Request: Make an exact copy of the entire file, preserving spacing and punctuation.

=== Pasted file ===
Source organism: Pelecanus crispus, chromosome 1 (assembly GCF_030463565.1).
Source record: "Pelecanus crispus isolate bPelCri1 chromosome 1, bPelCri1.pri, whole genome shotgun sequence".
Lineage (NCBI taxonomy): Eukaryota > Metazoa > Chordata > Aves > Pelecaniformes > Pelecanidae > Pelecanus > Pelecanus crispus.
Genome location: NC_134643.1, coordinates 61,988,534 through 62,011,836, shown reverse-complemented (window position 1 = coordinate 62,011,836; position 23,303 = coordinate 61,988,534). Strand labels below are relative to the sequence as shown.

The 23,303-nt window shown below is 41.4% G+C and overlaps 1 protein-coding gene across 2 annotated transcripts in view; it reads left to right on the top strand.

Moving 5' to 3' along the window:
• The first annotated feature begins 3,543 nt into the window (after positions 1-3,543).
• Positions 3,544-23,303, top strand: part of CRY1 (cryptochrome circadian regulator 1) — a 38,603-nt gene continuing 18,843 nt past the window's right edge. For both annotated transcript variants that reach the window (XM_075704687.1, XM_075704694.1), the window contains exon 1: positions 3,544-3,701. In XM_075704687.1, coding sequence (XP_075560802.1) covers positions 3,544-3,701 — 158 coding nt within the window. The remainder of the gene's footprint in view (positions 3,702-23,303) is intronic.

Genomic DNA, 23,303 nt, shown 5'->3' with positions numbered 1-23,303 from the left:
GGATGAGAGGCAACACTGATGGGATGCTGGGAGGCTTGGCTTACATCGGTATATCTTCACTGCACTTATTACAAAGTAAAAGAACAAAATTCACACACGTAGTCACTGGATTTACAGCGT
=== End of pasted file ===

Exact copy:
Source organism: Pelecanus crispus, chromosome 1 (assembly GCF_030463565.1).
Source record: "Pelecanus crispus isolate bPelCri1 chromosome 1, bPelCri1.pri, whole genome shotgun sequence".
Lineage (NCBI taxonomy): Eukaryota > Metazoa > Chordata > Aves > Pelecaniformes > Pelecanidae > Pelecanus > Pelecanus crispus.
Genome location: NC_134643.1, coordinates 61,988,534 through 62,011,836, shown reverse-complemented (window position 1 = coordinate 62,011,836; position 23,303 = coordinate 61,988,534). Strand labels below are relative to the sequence as shown.

The 23,303-nt window shown below is 41.4% G+C and overlaps 1 protein-coding gene across 2 annotated transcripts in view; it reads left to right on the top strand.

Moving 5' to 3' along the window:
• The first annotated feature begins 3,543 nt into the window (after positions 1-3,543).
• Positions 3,544-23,303, top strand: part of CRY1 (cryptochrome circadian regulator 1) — a 38,603-nt gene continuing 18,843 nt past the window's right edge. For both annotated transcript variants that reach the window (XM_075704687.1, XM_075704694.1), the window contains exon 1: positions 3,544-3,701. In XM_075704687.1, coding sequence (XP_075560802.1) covers positions 3,544-3,701 — 158 coding nt within the window. The remainder of the gene's footprint in view (positions 3,702-23,303) is intronic.

Genomic DNA, 23,303 nt, shown 5'->3' with positions numbered 1-23,303 from the left:
GGATGAGAGGCAACACTGATGGGATGCTGGGAGGCTTGGCTTACATCGGTATATCTTCACTGCACTTATTACAAAGTAAAAGAACAAAATTCACACACGTAGTCACTGGATTTACAGCGT